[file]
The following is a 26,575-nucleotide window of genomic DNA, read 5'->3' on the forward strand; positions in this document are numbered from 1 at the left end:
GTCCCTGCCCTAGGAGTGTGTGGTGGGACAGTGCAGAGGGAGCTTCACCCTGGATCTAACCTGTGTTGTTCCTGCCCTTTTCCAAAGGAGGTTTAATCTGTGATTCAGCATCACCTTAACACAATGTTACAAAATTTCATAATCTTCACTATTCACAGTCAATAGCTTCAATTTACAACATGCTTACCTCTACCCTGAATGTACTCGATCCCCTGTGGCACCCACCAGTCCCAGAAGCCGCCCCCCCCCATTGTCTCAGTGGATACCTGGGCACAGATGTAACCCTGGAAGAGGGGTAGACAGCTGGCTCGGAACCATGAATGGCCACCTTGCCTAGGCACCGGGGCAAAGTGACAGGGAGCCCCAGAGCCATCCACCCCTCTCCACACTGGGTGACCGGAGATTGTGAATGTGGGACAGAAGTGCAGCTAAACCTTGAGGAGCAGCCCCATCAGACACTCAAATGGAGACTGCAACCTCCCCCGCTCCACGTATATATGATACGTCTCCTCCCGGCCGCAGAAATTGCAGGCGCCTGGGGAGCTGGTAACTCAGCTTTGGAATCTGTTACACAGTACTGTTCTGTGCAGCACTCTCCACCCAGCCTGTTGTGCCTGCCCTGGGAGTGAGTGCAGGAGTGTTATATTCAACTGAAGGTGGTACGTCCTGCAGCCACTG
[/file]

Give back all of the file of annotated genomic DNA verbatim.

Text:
The following is a 26,575-nucleotide window of genomic DNA, read 5'->3' on the forward strand; positions in this document are numbered from 1 at the left end:
GTCCCTGCCCTAGGAGTGTGTGGTGGGACAGTGCAGAGGGAGCTTCACCCTGGATCTAACCTGTGTTGTTCCTGCCCTTTTCCAAAGGAGGTTTAATCTGTGATTCAGCATCACCTTAACACAATGTTACAAAATTTCATAATCTTCACTATTCACAGTCAATAGCTTCAATTTACAACATGCTTACCTCTACCCTGAATGTACTCGATCCCCTGTGGCACCCACCAGTCCCAGAAGCCGCCCCCCCCCATTGTCTCAGTGGATACCTGGGCACAGATGTAACCCTGGAAGAGGGGTAGACAGCTGGCTCGGAACCATGAATGGCCACCTTGCCTAGGCACCGGGGCAAAGTGACAGGGAGCCCCAGAGCCATCCACCCCTCTCCACACTGGGTGACCGGAGATTGTGAATGTGGGACAGAAGTGCAGCTAAACCTTGAGGAGCAGCCCCATCAGACACTCAAATGGAGACTGCAACCTCCCCCGCTCCACGTATATATGATACGTCTCCTCCCGGCCGCAGAAATTGCAGGCGCCTGGGGAGCTGGTAACTCAGCTTTGGAATCTGTTACACAGTACTGTTCTGTGCAGCACTCTCCACCCAGCCTGTTGTGCCTGCCCTGGGAGTGAGTGCAGGAGTGTTATATTCAACTGAAGGTGGTACGTCCTGCAGCCACTG